The two Padawans, Imri Cantaros and Reath Silas, fit well into the story. Padawans sometimes function as narrative devices for exposition but Ireland doesn’t fall into that trap. Imri, who we saw touch the dark side in A Test of Courage, struggles with his emerging power of an empathic nature. Not only is Imri extremely sensitive to feeling emotions of others through the Force, he’s capable of manipulating them. Vernestra and others urge caution, warning that ability stands upon a very slippery moral slope. Reath is still hopeful the galaxy will find peace but not in a naive sense. He’s grown since Into the Dark and been exposed to the galaxy instead of staying cooped up in the Jedi Archives.
Xylan Graf is the character who brings everyone together. Fortunate son of the powerful Graf family (bitter rival of the San Tekkas), Xylan embodies all the privilege and decadence Syl despises. Yet, he makes her an offer she can’t refuse, preying on her desperation. Syl is down to her last credits and takes a contract with Xylan, though the terms keep changing as more of his plans are revealed. Xylan is determined to prove a rumored weapon capable of knocking ships out of hyperspace is being developed. A brilliant scientific mind of the Republic believes this and Xylan is determined to discredit him.
Being a wealthy Graf gets him the ear of Senator Ghirra Starros, who dispatches Vernestra and Cohmac to accompany Xylan and Syl. This also brings Jordanna into the mix, as she hopes to keep an eye on what the Graf family is up to. The mutual disdain between the Grafs and San Tekkas takes its form in the great exchanges between these two. As crowded as this ensemble sounds, Ireland does a great job managing each character in the crowd. Master Cohmac fans may be disappointed, as his character gets the least amount of attention but that didn’t bother mean. There’s so much to cover with Syl and Vernestra alone, someone had to be sacrificed.
They make their way to the Berenge system, considered by the San Tekkas to be a haunted part of space. For them, it’s the place where they lost Mari San Tekka.
So where are the Nihil in Out of the Shadows? Well, they’re certainly around but not nearly as much a part of the story as they’ve been in the past. The member of the Nihil most featured is Nan, the teenager who befriended Reath in Claudia Gray’s Into the Dark. Nan isn’t as interested in being a Nihil as she is to please Marchion Ro. She looks up to the Eye who has trusted her with guarding Mari San Tekka. Ro is focused on developing another weapon we don’t learn more about, so he’s leaving San Tekka with Lourna Dee and those working to build the hyperspace disruptor.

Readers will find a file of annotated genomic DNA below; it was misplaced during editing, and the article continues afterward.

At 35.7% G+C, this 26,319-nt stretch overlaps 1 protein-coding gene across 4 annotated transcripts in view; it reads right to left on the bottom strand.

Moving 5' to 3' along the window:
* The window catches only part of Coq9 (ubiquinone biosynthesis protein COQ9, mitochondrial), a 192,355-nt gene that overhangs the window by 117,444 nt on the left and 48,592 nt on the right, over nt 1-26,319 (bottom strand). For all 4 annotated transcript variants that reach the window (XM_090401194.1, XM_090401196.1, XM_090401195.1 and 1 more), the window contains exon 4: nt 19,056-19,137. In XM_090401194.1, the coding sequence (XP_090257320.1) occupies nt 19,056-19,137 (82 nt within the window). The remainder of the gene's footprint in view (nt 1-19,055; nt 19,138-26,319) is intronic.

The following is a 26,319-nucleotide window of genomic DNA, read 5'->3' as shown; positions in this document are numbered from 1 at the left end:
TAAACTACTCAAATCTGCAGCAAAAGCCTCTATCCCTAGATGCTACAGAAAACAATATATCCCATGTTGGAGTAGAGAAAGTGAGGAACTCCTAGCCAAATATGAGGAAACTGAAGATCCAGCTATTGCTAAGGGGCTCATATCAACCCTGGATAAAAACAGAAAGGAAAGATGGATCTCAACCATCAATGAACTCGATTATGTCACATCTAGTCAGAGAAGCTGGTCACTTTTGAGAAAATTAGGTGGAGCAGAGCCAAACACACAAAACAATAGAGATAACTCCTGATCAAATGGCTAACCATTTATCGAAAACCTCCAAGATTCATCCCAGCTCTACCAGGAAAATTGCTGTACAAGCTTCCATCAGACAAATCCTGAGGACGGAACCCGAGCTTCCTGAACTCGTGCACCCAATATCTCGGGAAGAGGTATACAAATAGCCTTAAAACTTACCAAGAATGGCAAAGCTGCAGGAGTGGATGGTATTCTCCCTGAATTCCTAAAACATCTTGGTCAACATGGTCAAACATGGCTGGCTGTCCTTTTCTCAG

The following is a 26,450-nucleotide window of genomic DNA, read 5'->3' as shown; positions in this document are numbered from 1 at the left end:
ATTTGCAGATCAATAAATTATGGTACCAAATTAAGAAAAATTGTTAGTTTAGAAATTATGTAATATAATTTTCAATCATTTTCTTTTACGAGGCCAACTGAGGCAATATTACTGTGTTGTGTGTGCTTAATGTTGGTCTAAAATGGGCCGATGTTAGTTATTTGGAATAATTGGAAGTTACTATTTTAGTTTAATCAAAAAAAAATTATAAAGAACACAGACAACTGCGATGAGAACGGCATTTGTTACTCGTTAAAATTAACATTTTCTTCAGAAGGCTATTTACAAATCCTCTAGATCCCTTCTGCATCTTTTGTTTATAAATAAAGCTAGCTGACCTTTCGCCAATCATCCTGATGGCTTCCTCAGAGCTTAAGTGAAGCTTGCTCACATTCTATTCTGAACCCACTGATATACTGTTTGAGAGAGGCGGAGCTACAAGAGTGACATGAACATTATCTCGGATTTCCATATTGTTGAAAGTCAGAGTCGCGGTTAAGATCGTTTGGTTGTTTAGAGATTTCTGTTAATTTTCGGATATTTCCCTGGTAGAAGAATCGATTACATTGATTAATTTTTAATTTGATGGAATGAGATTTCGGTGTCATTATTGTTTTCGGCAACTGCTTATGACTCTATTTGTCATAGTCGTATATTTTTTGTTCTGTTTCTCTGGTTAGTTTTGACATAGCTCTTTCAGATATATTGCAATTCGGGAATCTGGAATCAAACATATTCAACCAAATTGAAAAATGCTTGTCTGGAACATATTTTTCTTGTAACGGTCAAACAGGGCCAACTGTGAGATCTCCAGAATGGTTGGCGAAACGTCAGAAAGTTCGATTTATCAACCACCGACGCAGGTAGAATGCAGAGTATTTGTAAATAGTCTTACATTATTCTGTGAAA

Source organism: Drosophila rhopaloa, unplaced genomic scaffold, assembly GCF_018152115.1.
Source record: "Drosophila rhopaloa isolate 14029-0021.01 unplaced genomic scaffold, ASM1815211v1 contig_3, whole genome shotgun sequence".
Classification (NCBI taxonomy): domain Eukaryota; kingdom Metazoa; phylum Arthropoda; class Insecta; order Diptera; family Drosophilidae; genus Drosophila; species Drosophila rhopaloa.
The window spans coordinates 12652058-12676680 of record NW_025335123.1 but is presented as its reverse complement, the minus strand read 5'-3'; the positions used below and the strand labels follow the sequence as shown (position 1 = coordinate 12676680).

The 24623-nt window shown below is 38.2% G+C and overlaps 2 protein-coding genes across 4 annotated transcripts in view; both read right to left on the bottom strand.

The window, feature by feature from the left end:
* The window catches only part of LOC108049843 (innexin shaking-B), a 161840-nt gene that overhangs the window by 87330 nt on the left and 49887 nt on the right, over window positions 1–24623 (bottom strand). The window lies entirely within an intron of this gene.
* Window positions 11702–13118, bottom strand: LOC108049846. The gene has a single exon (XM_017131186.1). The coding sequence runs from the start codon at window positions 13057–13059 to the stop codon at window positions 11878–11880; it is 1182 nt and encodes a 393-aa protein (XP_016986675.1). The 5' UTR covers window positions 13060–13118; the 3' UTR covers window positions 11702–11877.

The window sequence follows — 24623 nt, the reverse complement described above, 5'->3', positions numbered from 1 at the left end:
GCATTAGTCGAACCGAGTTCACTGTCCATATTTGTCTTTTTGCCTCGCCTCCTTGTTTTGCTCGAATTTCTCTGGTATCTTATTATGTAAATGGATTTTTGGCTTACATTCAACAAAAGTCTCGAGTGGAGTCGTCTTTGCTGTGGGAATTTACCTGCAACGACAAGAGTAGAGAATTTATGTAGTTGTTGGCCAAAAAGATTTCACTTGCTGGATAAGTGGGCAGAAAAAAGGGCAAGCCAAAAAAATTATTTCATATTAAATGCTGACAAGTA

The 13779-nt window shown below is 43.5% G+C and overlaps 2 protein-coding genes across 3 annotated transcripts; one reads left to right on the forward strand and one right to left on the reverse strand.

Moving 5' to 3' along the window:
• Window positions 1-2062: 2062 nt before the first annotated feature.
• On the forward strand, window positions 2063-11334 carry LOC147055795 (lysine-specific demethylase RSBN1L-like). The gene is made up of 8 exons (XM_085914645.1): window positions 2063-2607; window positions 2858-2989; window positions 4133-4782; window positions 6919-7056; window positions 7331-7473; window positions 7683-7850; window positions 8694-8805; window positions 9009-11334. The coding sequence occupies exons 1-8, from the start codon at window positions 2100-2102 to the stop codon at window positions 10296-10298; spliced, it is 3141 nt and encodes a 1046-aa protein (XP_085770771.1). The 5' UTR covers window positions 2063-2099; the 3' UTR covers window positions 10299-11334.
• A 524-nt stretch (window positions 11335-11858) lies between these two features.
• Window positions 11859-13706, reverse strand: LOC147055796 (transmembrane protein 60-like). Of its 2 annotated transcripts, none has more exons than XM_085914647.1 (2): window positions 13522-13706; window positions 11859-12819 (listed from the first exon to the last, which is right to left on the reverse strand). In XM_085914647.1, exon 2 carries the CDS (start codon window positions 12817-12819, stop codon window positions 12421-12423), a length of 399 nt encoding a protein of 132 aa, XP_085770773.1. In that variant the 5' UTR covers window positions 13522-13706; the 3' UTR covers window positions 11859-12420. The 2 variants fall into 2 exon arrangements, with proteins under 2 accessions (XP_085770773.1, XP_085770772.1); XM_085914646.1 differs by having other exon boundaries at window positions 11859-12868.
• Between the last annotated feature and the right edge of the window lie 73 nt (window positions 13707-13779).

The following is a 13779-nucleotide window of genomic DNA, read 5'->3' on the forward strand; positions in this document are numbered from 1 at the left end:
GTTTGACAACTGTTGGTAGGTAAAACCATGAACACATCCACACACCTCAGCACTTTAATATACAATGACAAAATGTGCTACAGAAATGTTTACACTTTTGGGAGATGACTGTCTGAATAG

Nan quickly gets into trouble when it’s revealed who she’s working for…Chancey Yarrow. Yup, that’s Syl’s mother, believed to be dead. There’s a big backstory here and the less you know going in the better, but Chancey is the most likely candidate for villain of the story. She realizes Nan’s resourcefulness and survivor psyche, so she keeps her on a close watch. By the end of the book, it feels more like a test, than anything. There’s no doubt Nan is a survivor and will be showing up in future High Republic books, especially since she’s at odds with the Nihil and Marchion Ro by the end and finds herself with a strange new ally.
When Syl discovers her mother lied to her and faked her own death she’s more angry than devastated. Where Syl overcomes the biggest obstacle is she doesn’t become cynical and join her mother. Syl stands by her values, knowing the Nihil prey on the weak and not wanting anything to do with it, even if her own mother tries to get her to join in. The upbringing and education Chancey fostered for Syl aimed at turning into a weapon she could use. Syl defies it and does what she believes is right.
Syl, Jordanna, and the Jedi ultimately find their way to Gravity’s Heart, the name Chancey’s bestowed upon her hyperspace weapon. While some of them were taken there as prisoners, the rest are coming to rescue them. It’s an exciting climax to the different threads of each character. The final confrontation is especially profound for Vernestra, as she comes face-to-face with the visions she’s been having. The result is going to change the conflict between the Jedi and the Nihil forever. All of our heroes make it out okay and Chancey escapes with Nan. Our characters find their own way to resolutions.
While the characters live and have seemingly happy endings, there is an ominous tone in the final pages. The Jedi discover powerful families have been supporting the Nihil in an attempt to play both sides to cover themselves. For the first time, the Jedi realize this is quickly becoming a war and they must decide if the Order can walk the line between keepers of the peace and soldiers. Judging by the titles revealed recently for the next wave of books, we’re in for a rough ride next year.
Justina Ireland’s writing is always a pleasure to read. I’ve already imagined what the new characters in these books will think of existing ones if their paths cross. Give me a Ty Yorrick, Syl, and Jordanna novel please! Out of the Shadows is a great story which adds to the High Republic while standing on its own. While the novel has it’s heavy moments there were so many times I laughed out loud. This story is a lot of fun to read, especially when Syl is in the driver’s seat. The smile Justina Ireland likely had writing many of these chapters is apparent in the depth of these wonderful characters.
The only small critique I’d make is the story sometimes jumps around when it doesn’t need to. Sometimes this pulled me out of scenes I felt were cutoff for the sake of cadence. Overall though, I imagine readers will have little to complain about. Out of the Shadows continues to keep the high bar of adventure, danger, fun, and love we’ve come to expect from The High Repbulic. Looking forward to many of these from Justina Ireland!
The High Republic: Out of the Shadows is available now where books are sold. Special thanks to Disney Lucasfilm Press for the ARC used in this review.